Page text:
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The reason I'm questioning my reasoning now is because I just received an order from France for $200 (1 item), and I just want to be sure it's not fraudelant. (Most my other items are $40-$50 so not real big of a deal if I lose one. Larger items different story.)
The buyer is verified. However, Paypal doesn't confirm addresses in France, so I can't confirm the address.
I wouldn't worry it normally, but the customer just asked me to declare a lower amount on the customs form for taxes.So now I am questioning the order.
I say over 50% of international customers ask to have customs value lower than sale price - they want to pay less in customs/import duties. I don't see this as a red flag. I do ask to pay for Global Express EMS if the item is above a certain value so the product can be tracked and insured.
13 NOV - 31 Dec
one chargeback due to non receipt - Fraud I have proof this item was sent - refund given goodbye $132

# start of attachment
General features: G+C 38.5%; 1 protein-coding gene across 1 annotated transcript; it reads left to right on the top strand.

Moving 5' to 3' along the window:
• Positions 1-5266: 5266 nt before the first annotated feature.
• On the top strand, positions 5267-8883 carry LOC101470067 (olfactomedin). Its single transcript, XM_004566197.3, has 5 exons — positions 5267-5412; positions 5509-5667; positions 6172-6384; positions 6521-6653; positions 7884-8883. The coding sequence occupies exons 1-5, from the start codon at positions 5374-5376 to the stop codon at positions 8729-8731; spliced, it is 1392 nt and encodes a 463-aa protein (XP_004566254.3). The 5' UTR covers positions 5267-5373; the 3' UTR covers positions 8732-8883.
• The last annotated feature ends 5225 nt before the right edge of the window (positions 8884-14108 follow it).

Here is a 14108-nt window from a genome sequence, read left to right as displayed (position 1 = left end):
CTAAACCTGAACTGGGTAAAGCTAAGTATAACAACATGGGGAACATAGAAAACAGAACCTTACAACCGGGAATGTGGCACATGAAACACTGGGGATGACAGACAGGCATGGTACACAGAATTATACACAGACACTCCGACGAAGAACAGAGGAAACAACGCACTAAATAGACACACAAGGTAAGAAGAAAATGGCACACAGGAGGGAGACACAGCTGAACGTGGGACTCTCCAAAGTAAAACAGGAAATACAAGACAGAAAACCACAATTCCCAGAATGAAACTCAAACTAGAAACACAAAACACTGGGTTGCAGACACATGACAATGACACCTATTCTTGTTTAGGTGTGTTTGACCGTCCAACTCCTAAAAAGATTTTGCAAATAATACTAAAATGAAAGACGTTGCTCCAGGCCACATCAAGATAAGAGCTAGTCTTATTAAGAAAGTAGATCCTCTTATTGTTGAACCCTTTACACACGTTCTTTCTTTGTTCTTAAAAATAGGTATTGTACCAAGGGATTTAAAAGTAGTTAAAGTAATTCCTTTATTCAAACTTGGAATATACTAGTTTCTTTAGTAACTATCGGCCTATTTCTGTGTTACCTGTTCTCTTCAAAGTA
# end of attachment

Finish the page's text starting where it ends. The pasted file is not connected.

Three attempted chargebacks due to non receipt- complaint thrown out by paypal due to transaction being over 30 days old. Total $180
One chargeback in consideration - Non receipt have proof of posting $132 - awaiting outcome
Considering we took around $6500 on paypal over that period im quite happy. Does this look ok to others?
I think it depends on what you sell. Any industry that has high customer return or fraudulent charges will be more risky. In October 2003, Paypal completely updated their "Acceptable Use Policy", to disallow the sending or receiving "payments for any "adult" or "sexually oriented" materials or services." (https://www.paypal.com/us/cgi-bin/webscr?cmd=p/gen/ua/use/index_frame&ed=mature)
We have 3500+ transactions through Paypal and only one fraudulent order causing chargeback.
I sold a website with hosting to a guy, switched the domain over to him and now he told Paypal he doesn't like what he got and wants his money back and it looks like since it is an "intangible" that they are givng him back his money. He is not even disputing that he got it. He just said after he got it he didn't like it and since it is an intangible item he gets a refund? NO from now on I use western union. Paypal is helping him commit fraud.